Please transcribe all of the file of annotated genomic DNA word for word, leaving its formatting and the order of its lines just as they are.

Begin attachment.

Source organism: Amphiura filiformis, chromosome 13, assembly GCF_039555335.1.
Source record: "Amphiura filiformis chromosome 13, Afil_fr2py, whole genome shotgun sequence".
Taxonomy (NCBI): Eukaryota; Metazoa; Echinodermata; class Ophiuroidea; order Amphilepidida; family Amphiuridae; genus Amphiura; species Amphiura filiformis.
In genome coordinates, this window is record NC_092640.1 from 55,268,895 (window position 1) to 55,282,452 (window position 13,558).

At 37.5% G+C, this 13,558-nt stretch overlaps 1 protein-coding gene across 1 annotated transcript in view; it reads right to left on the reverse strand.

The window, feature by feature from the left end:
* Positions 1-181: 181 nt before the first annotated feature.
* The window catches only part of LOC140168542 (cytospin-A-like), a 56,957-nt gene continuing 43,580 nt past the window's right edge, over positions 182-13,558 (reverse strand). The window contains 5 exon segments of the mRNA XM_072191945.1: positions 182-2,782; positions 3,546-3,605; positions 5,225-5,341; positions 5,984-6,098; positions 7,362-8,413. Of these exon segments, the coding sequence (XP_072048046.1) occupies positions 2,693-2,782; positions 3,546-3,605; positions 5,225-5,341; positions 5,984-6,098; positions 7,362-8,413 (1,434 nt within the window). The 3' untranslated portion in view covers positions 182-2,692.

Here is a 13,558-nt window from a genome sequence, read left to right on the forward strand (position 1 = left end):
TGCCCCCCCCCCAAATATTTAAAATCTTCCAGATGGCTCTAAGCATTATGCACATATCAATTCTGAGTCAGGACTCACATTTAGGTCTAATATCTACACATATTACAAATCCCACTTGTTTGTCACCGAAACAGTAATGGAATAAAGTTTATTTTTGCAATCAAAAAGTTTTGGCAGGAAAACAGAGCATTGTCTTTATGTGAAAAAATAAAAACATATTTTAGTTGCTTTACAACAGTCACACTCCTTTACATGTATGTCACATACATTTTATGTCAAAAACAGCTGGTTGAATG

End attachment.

Source organism: Amphiura filiformis, chromosome 13, assembly GCF_039555335.1.
Source record: "Amphiura filiformis chromosome 13, Afil_fr2py, whole genome shotgun sequence".
Taxonomy (NCBI): Eukaryota; Metazoa; Echinodermata; class Ophiuroidea; order Amphilepidida; family Amphiuridae; genus Amphiura; species Amphiura filiformis.
In genome coordinates, this window is record NC_092640.1 from 55,268,895 (window position 1) to 55,282,452 (window position 13,558).

At 37.5% G+C, this 13,558-nt stretch overlaps 1 protein-coding gene across 1 annotated transcript in view; it reads right to left on the reverse strand.

The window, feature by feature from the left end:
* Positions 1-181: 181 nt before the first annotated feature.
* The window catches only part of LOC140168542 (cytospin-A-like), a 56,957-nt gene continuing 43,580 nt past the window's right edge, over positions 182-13,558 (reverse strand). The window contains 5 exon segments of the mRNA XM_072191945.1: positions 182-2,782; positions 3,546-3,605; positions 5,225-5,341; positions 5,984-6,098; positions 7,362-8,413. Of these exon segments, the coding sequence (XP_072048046.1) occupies positions 2,693-2,782; positions 3,546-3,605; positions 5,225-5,341; positions 5,984-6,098; positions 7,362-8,413 (1,434 nt within the window). The 3' untranslated portion in view covers positions 182-2,692.

Here is a 13,558-nt window from a genome sequence, read left to right on the forward strand (position 1 = left end):
TGCCCCCCCCCCAAATATTTAAAATCTTCCAGATGGCTCTAAGCATTATGCACATATCAATTCTGAGTCAGGACTCACATTTAGGTCTAATATCTACACATATTACAAATCCCACTTGTTTGTCACCGAAACAGTAATGGAATAAAGTTTATTTTTGCAATCAAAAAGTTTTGGCAGGAAAACAGAGCATTGTCTTTATGTGAAAAAATAAAAACATATTTTAGTTGCTTTACAACAGTCACACTCCTTTACATGTATGTCACATACATTTTATGTCAAAAACAGCTGGTTGAATG